Storing Fresh Fruits and Vegetables For Better Taste

From the UC Davis Post-Harvest Technology Center

The flavor of fruits and vegetables is influenced by maturity and quality at harvest and by how they are stored afterwards. To maintain the freshness and flavor of the produce you buy at the market or grow in your garden, it is important to know how to store it at home.

Many fruits and vegetables should be stored only at room temperature because refrigerator temperatures (usually 38° to 42°F) damage them or prevent them from ripening to good flavor and texture. For example, when stored in the refrigerator, bananas develop black skin and do not gain good sweetness, and sweet potatoes take on off-flavors and a hard core when cooked after being refrigerated. Watermelons lose their flavor and deep red color if they are stored for longer than 3 days in the refrigerator. Pink tomatoes ripen to a better taste and red color if they are left at room temperature. In the refrigerator, they do not turn red, and even red tomatoes kept in the refrigerator lose their flavor.

Other produce can be ripened on the counter and then stored in the refrigerator. A few fruits and fruit-type vegetables gain sugar or soften when stored at room temperature. For example, Bartlett pears turn yellow and become softer and sweeter on the counter. After they have ripened they can be stored for 1 to 3 days in the refrigerator without losing taste.

Countertop Storage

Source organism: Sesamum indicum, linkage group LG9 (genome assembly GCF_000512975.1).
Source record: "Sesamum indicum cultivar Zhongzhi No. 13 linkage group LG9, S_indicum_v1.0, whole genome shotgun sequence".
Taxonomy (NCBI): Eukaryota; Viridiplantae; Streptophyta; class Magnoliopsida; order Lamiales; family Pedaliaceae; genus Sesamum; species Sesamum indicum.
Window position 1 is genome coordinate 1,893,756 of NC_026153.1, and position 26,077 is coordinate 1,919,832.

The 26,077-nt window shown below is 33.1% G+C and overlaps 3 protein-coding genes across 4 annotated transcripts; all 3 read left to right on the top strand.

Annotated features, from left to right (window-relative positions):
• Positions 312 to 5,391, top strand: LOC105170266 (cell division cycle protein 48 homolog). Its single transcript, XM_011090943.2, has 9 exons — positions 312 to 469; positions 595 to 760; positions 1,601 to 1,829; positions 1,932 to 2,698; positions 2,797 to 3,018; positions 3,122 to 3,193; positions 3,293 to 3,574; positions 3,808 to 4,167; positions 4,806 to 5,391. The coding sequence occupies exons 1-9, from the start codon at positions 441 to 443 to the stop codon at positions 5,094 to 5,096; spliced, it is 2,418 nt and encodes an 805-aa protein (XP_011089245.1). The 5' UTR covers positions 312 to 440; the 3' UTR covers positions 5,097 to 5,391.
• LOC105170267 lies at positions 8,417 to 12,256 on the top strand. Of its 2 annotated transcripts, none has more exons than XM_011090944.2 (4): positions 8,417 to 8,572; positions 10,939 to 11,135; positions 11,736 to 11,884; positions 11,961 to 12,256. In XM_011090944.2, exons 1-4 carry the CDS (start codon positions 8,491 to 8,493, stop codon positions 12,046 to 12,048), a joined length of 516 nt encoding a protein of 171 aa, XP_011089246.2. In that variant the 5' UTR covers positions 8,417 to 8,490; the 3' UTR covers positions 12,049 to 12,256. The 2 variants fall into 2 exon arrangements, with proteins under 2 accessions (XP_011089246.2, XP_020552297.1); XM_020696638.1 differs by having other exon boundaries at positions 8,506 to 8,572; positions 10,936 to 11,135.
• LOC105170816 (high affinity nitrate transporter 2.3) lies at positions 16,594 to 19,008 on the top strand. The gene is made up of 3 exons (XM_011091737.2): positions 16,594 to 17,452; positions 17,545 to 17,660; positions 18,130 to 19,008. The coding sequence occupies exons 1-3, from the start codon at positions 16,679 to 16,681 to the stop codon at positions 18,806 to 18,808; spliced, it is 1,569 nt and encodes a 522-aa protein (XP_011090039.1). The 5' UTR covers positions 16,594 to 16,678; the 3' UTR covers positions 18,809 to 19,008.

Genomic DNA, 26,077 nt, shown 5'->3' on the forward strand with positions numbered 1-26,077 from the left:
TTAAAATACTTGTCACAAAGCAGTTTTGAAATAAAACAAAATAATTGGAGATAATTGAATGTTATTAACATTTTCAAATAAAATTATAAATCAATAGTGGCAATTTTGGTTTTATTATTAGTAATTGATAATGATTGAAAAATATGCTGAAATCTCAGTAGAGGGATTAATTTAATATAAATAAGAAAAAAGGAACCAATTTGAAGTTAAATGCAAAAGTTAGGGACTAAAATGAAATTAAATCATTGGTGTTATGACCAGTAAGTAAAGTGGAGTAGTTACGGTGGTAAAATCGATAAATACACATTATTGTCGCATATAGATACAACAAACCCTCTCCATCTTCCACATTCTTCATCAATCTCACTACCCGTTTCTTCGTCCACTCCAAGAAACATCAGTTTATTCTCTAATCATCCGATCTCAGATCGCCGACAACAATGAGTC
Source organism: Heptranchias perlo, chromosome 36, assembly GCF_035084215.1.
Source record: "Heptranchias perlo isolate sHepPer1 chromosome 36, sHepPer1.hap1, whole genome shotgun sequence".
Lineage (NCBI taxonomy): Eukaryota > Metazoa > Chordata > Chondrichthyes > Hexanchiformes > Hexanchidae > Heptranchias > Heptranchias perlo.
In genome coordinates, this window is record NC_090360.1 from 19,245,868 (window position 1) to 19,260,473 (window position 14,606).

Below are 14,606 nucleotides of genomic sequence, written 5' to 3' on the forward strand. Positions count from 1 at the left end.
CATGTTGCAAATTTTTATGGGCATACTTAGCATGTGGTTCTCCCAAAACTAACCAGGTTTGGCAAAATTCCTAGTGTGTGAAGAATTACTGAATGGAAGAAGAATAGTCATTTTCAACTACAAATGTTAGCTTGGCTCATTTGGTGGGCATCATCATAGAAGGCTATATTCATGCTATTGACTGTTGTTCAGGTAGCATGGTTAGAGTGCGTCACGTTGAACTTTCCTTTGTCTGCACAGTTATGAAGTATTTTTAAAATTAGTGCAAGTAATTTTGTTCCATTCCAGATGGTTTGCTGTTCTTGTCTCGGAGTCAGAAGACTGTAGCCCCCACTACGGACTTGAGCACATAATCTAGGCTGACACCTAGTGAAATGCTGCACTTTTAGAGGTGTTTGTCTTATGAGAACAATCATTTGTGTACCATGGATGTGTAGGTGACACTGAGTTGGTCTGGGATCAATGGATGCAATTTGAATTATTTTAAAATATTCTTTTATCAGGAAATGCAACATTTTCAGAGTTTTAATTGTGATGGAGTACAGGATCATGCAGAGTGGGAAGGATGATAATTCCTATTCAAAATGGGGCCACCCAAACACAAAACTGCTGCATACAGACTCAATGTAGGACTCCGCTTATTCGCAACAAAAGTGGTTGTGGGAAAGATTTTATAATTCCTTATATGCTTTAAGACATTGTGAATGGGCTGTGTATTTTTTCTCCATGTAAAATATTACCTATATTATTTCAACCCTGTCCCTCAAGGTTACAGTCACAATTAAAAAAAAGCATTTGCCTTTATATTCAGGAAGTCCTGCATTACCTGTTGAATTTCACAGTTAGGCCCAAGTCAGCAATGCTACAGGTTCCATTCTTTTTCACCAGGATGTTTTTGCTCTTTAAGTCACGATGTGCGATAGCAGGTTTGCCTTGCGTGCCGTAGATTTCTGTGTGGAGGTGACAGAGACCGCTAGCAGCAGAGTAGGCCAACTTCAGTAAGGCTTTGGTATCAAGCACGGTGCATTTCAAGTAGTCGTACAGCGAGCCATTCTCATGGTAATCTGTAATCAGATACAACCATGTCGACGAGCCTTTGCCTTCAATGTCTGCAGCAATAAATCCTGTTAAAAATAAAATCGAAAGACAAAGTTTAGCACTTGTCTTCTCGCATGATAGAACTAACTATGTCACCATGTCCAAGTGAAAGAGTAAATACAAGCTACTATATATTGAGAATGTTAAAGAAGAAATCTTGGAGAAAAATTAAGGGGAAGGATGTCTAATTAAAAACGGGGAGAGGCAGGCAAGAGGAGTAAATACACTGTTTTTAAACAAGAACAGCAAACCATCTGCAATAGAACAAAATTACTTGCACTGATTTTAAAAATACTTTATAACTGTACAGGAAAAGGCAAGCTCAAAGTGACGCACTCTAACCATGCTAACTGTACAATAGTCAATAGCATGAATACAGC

The counter storage area should be away from direct sunlight to prevent produce from becoming too warm. Fruits and vegetables that can be stored at room temperature for a few days without shriveling do not lose moisture rapidly. Even so, moisture loss can be reduced by placing produce in a vented plastic bowl or a perforated plastic bag. Do not place produce in sealed plastic bags on the counter because this slows ripening and may increase off-odors and decay due to accumulation of carbon dioxide and depletion of oxygen inside the sealed bag.

Ripening in a bowl or paper bag can be enhanced by placing one ripe apple with every 5 to 7 pieces of fruit to be ripened. Apples produce ethylene that speeds ripening. (Fuji and Granny Smith apples do not produce much ethylene and do not enhance ripening.)

Refrigerator Storage
Refrigerated fruits and vegetables should be kept in perforated plastic bags in the produce drawers of the refrigerator. You can either purchase perforated plastic bags or make small holes with a sharp object in unperforated plastic bags (about 20 holes per medium-size bag). Separate fruits from vegetables (use one drawer for each group) to minimize the detrimental effects of ethylene (produced by the fruits) on the vegetables. Use all refrigerated fruits and vegetables within a few days since longer storage results in loss of freshness and flavor.

More information:
http://ucce.ucdavis.edu/files/datastore/234-1920.pdf
http://postharvest.ucdavis.edu/